Some Notes on Monitoring and Testing Load Balanced Resources
One of the challenges faced when designing end-to-end checks is encountered when you are facing a load balancing arrangement. It is necessary to repeat part of the check more than once so that you can be reasonably sure that you hit all the resources that are being load balanced. Repeat too many times and you push your resources (ah, nothing like stress testing a live production system). Repeat too few times, and node 12 will keep serving that critical error you thought you'd fixed.
Perhaps the most common case is random or semi-random balancing. If the balancing is fair (that is if the probability of a request being assigned to a given resource is constant across all resources), this is a case of the coupon collectors problem. Essentially the problem is the same as someone collecting a full set of coupons (or baseball cards, world cup stickers or pokemon etc.) - the first few are easy to get but it becomes progressively more difficult to get new ones as your collection grows.
In this case, the problem scales as O(N ⋅ log(N)), where N is the number of resources. To calculate the number of times we need to repeat the checks to cover all the resources(C), we first calculate it's expectation:
〈C〉 = N ⋅ HN
= N ⋅ loge N + γN + o(1⁄N2)
≅ N ⋅ loge N + γN as N → ∞
Hn is the Harmonic Number of N, and γ is the Euler-Mascheroni constant. For small N we can find Hn by hand.
Hn = 1/1 + 1/2 + 1/3 + … + 1/n
We can then use the markov inequality to find a bound on the probability of coverage, which should be a satisfactory guide.
P(C ≥ xnHn) ≤ 1⁄x
The other common load balancing algorithm is set up for round robin balancing, when the resources are ordered in a list, and the balancer chooses them in sequence, restarting from the top when necessary.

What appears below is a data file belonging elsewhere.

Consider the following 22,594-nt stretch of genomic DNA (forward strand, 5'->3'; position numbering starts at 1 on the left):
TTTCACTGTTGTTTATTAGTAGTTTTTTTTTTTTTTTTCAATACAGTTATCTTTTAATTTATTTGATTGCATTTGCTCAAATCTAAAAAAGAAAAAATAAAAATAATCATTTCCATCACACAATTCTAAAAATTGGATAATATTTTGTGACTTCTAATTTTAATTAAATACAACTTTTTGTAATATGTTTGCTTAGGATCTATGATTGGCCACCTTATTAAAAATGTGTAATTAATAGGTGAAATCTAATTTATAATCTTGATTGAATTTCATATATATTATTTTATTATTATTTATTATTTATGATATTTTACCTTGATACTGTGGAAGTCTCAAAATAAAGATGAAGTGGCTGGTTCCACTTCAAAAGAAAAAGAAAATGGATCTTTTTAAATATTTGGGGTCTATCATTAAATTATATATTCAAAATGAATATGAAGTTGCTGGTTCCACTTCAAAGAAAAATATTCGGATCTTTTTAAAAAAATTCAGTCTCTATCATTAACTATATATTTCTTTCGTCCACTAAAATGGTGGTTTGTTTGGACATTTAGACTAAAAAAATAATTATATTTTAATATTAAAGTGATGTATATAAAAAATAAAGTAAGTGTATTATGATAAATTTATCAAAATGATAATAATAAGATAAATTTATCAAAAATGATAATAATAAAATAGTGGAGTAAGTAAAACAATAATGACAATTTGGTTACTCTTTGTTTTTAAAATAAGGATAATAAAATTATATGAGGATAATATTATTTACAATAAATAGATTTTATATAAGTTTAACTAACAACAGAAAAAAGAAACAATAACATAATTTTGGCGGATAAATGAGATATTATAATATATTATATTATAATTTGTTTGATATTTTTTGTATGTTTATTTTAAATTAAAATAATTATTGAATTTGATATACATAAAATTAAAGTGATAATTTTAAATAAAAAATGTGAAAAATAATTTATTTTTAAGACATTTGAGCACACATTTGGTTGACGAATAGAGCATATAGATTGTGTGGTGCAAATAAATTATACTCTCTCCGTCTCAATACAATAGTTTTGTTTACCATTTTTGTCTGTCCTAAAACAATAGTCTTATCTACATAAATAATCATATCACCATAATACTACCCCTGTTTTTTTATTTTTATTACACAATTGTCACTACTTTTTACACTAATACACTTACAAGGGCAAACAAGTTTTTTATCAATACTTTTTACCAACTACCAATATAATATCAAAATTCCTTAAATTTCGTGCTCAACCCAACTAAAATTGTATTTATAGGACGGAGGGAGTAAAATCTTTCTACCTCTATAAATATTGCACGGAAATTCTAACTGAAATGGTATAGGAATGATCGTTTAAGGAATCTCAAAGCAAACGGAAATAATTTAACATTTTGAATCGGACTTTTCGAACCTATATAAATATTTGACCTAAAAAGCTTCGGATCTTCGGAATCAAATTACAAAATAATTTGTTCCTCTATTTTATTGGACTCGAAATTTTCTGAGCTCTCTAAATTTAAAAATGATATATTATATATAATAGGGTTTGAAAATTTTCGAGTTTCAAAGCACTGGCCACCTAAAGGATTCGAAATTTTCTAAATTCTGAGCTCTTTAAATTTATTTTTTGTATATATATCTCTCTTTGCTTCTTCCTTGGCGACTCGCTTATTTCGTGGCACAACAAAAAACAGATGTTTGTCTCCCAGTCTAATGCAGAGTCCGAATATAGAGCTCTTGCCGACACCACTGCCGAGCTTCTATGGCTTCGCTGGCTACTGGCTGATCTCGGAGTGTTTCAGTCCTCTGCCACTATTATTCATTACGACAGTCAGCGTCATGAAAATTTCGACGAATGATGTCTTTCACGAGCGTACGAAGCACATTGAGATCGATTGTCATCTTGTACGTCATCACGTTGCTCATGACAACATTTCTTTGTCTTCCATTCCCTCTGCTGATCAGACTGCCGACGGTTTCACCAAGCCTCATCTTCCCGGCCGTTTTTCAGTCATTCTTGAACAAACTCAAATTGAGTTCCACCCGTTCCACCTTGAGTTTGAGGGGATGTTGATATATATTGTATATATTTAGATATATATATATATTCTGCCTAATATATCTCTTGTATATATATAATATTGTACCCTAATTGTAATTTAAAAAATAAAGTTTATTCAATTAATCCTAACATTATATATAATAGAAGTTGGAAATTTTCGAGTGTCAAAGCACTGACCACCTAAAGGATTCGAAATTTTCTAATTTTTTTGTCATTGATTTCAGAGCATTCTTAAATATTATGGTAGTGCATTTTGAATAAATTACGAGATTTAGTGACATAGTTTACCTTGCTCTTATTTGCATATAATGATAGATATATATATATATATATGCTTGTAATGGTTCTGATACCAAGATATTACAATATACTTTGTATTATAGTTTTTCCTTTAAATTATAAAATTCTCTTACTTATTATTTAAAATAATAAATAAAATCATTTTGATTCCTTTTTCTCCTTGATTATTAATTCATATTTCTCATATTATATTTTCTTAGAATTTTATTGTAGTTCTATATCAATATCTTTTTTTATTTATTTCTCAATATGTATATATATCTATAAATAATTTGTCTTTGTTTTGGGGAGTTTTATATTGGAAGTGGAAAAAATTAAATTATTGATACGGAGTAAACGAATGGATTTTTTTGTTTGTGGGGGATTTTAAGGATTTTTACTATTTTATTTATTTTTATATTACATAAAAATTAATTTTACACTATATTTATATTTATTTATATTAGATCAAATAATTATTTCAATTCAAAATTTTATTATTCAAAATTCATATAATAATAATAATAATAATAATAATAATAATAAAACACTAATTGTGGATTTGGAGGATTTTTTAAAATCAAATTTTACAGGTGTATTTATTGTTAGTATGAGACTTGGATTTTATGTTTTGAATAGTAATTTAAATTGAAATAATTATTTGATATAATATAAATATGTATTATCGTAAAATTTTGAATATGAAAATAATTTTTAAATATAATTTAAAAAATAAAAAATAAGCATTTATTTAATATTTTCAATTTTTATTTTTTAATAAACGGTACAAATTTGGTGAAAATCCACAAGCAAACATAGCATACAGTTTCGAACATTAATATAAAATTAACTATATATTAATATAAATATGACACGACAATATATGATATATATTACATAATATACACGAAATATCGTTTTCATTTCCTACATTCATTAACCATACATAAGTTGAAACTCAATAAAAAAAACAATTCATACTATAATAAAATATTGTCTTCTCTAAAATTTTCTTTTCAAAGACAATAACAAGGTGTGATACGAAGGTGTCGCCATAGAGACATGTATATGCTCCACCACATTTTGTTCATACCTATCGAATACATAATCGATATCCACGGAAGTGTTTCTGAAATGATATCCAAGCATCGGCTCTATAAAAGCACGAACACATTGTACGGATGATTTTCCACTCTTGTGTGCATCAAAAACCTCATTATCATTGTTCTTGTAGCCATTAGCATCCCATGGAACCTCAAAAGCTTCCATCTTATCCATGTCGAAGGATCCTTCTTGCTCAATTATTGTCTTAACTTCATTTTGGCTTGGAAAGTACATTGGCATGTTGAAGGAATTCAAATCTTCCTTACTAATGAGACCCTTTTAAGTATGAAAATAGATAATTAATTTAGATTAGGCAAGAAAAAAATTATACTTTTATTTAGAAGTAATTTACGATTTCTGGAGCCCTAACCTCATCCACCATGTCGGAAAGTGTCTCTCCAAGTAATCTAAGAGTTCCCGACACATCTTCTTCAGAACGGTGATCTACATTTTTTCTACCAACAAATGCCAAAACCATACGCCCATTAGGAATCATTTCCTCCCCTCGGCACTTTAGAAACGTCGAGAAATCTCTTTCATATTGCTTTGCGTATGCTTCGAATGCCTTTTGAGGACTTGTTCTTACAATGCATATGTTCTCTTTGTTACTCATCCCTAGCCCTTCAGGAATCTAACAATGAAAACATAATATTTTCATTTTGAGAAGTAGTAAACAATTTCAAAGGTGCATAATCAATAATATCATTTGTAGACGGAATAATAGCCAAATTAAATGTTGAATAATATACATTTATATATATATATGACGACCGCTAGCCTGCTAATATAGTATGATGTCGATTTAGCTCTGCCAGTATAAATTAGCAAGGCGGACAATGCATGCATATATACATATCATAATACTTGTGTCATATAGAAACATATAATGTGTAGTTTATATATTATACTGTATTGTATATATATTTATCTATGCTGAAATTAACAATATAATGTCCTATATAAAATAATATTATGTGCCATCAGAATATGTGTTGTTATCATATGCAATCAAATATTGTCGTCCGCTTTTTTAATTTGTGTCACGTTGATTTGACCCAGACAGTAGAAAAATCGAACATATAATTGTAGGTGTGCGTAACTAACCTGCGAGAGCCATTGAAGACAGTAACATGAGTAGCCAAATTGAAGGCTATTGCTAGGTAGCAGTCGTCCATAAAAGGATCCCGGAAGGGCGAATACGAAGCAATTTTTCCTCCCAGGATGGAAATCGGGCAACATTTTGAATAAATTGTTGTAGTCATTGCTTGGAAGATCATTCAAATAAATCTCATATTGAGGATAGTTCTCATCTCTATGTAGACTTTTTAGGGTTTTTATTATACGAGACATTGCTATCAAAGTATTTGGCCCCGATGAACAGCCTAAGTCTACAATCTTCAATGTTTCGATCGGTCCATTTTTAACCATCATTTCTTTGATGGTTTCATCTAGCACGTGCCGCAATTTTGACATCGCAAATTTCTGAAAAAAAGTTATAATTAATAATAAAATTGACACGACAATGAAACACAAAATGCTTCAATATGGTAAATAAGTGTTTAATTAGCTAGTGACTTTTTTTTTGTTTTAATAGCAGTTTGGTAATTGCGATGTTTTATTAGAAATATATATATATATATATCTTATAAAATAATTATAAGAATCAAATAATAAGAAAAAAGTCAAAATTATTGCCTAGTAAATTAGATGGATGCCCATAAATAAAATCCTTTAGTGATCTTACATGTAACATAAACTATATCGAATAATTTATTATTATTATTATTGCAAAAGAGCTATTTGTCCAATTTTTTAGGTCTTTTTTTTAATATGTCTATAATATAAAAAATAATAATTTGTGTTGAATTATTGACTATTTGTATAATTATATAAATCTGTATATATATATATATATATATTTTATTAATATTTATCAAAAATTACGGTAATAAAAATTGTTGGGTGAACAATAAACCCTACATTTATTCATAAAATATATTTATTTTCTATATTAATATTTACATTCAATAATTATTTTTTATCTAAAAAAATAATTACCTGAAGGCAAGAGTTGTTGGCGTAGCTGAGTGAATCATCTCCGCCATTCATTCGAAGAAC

In this case we will need to know the number of 'organic' requests coming through between one test and the next. We can calculate this if we know the request probability density L(t); which is something you really want to be keeping track of anyway. If we can assume our L(t) is cyclostationary, the expectation of the number of requests between checks that take with period T at time 0 is:
∫0NT L(t)/N dt
= L(t)T as NT → 0.
We can find the probability that no requests come through by using the markov inequality again, if needed.
If you are running the checks in a quiet period (or running them quickly enough) then you get full coverage at C = N with probability 1-PO, where PO is the probability of an an organic request. Unfortunately simply adding an extra check or two will not help; you'll have add another N-1, to get probability 1-PO2. If you do your checks at busy times L(t)T >> N, when it's almost certain that several requests have come through, you can delay or randomise the timing of the checks so that either
T >> σ(L(t))
σ(T) >> L(t)N
in which case it reduces to random.
If the load balancing is set up to favour 'least loaded' resources in some way, then we have a different kettle of fish. In fact, unless we're load balancing requests that always take the same time to complete this is usually a bad thing to have in place anyway, and even then it's highly questionable whether this added complexity helps.
Sometimes Less really is More
Today I made some computers go faster by taking out some of their memory and halving the number of CPUs in each one.
No seriously I did. There were three VMware machines on a dual core 3G Xeon running ESX that we couldn't coax above 150 MHz if there was activity on the NICs,
no matter what we fiddled with. Bizarrely an almost identical (virtual) machine on the same (physical) box ran fine. We couldn't find anything different enough between
them to warrant this massive difference.
In desparation VMware support in Cork suggested we try cutting the allocated memory and for good measure reducing them to one core each.
Amazingly this punitive measure worked; performance leapt by an order of magnitude. Developers were jubilant, managers sighed with relief. Network
engineers were mostly apologised to.
The ESX hypervisor will seemingly starve itself of RAM in some cases unless you leave a portion of RAM free, although exactly how much you need to be